I organized a national conference on the topic. One of the speakers was an expert and author, Ed Seaquist (Diagnosing House Foundation Problems). The predictable arguments included

  1. How much building foundation damage or movement constitutes a serious risk?

    Technically some foundation engineers call any crack a failure since the foundation was not supposed to crack. But some cracks are of no import while others may indicate an imminent life-threatening disaster. The more salient question is how to sort these out.
  2. How should evidence of building structural damage, including foundation damage, be reported?
  3. The boundaries between visual inspection of building components and systems and the practice of structural engineering or forensic engineering

    Other construction inspectors and all of the trades have to encounter and report on site conditions but must take care that they don't practice engineering without a license. Similarly, even within the field of engineering, engineers should practice within their specialty. For example electrical engineers should not claim structural expertise any more than civil engineers claim expertise in circuit design.

Ultimately, suggested by Seaquist, and Wickersheimer, we concluded that in-field inspectors see thousands more buildings in more conditions than engineers and architects who are called to the scene when the signs of trouble are severe, and that that larger body of inspections was the most valuable resource in writing guidelines for foundation inspections.

Building codes, excepting the Residential Maintenance Code that has not been widely used, address the "front end" of a building's existence: its safe and proper construction. Reflected in those codes are anticipated usage, loads, and environmental exposures of the building, ultimately expressed as construction standards and codes.

Research on building failures informs those code and standard writers.

But building code and standard writers have pretty much avoided the very difficult companion topic of attempts to codify damage by type, severity, causation, and repair requirements.


Because steps to codify damage by type, severity, causation, and repair requirements for a building demand very careful, experienced, expert and thoughtful on-site investigation of many factors that vary considerably from case to case.

So we instead find these discussions in forensic engineering courses, forensic architecture courses, and at a less quantitative level in home inspection classes in damage recognition and reporting.

These factors are cataloged and listed in the foundation damage article series found here.

I have not found building codes or standards attempting to codify or quantify such damage beyond some very simple comments in the Residential Maintenance Code on repair requirements for cracked concrete floor slabs - those are included in our information at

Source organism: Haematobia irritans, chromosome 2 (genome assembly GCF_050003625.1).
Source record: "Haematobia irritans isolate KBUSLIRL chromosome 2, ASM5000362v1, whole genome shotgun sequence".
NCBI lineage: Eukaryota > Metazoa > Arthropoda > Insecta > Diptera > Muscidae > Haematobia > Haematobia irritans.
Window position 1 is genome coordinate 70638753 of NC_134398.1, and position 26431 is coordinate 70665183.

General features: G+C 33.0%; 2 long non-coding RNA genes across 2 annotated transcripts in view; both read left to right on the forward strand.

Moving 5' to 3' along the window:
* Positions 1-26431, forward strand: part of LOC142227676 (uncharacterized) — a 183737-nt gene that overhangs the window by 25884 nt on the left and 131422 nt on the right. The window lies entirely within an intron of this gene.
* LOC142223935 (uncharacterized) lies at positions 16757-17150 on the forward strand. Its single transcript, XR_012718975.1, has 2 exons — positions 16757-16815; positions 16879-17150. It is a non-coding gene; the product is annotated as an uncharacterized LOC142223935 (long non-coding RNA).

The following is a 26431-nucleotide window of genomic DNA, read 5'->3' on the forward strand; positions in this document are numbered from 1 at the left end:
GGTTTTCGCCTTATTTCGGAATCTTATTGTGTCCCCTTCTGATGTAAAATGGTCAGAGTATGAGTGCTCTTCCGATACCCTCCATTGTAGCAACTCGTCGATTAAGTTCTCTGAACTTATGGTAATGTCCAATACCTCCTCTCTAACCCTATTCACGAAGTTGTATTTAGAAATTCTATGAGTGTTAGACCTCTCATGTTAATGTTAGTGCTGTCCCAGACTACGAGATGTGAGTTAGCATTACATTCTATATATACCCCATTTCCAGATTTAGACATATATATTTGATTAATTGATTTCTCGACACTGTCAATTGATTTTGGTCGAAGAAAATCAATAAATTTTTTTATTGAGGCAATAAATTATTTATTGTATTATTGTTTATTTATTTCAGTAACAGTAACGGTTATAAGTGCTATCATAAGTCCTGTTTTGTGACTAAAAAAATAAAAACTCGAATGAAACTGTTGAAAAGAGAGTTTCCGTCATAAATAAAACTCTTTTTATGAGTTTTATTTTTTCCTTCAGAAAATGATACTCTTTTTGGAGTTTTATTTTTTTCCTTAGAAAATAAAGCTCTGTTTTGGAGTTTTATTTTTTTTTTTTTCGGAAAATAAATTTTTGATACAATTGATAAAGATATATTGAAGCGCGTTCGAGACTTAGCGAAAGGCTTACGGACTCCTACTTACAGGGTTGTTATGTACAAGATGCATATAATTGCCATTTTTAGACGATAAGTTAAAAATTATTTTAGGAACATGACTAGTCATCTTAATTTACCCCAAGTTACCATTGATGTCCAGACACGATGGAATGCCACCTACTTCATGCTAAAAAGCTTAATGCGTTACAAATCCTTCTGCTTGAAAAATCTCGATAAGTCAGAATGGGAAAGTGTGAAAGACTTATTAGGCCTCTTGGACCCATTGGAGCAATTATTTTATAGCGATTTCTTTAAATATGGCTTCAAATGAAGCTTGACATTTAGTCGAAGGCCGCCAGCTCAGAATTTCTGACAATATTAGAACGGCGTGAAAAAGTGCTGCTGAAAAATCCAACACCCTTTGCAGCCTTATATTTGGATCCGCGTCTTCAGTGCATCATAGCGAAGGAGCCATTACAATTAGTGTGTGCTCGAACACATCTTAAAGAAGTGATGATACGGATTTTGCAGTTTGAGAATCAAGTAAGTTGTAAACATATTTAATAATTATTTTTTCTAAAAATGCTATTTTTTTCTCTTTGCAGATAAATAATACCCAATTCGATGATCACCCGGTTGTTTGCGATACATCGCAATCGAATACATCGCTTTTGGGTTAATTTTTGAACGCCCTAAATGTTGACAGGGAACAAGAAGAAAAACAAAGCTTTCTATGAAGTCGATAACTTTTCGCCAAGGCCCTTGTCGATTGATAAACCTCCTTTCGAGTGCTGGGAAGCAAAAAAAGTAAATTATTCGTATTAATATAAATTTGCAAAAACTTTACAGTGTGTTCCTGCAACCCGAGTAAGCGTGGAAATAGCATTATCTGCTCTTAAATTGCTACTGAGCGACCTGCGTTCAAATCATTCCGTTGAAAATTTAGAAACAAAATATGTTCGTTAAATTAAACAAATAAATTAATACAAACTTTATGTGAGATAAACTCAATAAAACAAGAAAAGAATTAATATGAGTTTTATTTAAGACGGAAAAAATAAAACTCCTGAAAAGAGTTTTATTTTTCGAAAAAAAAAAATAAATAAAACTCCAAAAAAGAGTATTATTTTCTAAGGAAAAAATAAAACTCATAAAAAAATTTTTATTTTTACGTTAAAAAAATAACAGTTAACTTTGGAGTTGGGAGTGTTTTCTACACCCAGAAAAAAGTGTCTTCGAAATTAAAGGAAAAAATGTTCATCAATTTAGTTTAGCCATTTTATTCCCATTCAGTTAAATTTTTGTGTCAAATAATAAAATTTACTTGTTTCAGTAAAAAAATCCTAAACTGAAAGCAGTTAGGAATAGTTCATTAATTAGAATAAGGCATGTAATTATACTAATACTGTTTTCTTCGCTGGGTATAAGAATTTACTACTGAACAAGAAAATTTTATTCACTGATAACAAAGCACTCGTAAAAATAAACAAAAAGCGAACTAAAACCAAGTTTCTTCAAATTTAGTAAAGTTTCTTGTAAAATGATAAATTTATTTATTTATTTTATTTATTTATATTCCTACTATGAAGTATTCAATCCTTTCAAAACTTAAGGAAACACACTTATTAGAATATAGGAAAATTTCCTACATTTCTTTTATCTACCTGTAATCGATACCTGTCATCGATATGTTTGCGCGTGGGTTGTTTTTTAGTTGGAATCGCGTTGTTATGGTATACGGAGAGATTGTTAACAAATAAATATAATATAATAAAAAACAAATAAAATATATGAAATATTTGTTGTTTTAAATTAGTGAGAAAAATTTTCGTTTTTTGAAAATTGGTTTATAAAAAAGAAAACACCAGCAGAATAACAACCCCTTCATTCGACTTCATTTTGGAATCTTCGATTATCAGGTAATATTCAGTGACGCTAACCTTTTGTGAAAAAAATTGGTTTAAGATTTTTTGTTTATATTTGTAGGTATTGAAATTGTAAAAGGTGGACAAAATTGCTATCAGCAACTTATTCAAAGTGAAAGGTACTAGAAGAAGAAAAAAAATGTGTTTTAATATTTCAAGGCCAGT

Instead we have drawn on the experience and opinion of architects, engineers, and home inspectors and their field experience to describe both foundation damage analysis procedures for field use by non-engineers/architects - the first people on the scene in 90% of cases - and by the more expert people as well.

The building inspection generalist is expected to be competent to recognize possible or probable serious conditions across a wide range of building construction and mechanical system topics and is expected to report the need for further action accordingly.

If you have contributions or suggestions for this topic we'd welcome hearing from you.

Reader Question: are these horizontal foundation cracks "cosmetic" or "damage" ?

Cold pour joint in a concrete foundation wall (C) InspectApedia Jing

2016/05/11 Jing said:

I am buying a house (built in 1965) that has several horizontal cracks (2-3, about 6 feet long) in the concrete foundation in the crawl space. I asked a foundation consultant to do an inspection on the house. He checked the leveling of each room with his tool and also went into the crawl space to look at these cracks. After that I was told that the house is in good shape and the cracks are hairline like and thus no concern. When I asked whether I need to fix the cracks, he told me no.

But I am still concerned about these cracks since I saw many people say horizontal cracks can be problematic because moisture can go in and then the steel can have corrosion and expansion and finally the concrete foundation can collapse. I have no knowledge on house structure and thus would like to get a second opinion on this. The inspection contingency is expiring soon and I do not have time to ask another guy to do another round of inspection.

[Here] are several images. It seems to me these cracks are not hairline like.

Reply: Cold pour joints are not damage, but if cold pour joints + poor concrete mix yield an un-stable wall there could be leaks, movement, or other problems with the foundation

Cold pour joint in a concrete foundation wall (C) InspectApedia Jing

Jing, your images of "concrete cracks" look to me like cold-pour joints rather than cracks caused by bending, sagging, settling or other forces on concrete.

The concrete work looks a bit sloppy and possibly the concrete mix was poorly made. One image included a discontinuous horizontal crack that looks like a shrinkage crack (photo above) but is probably one that occurred as the cold pour joint cured.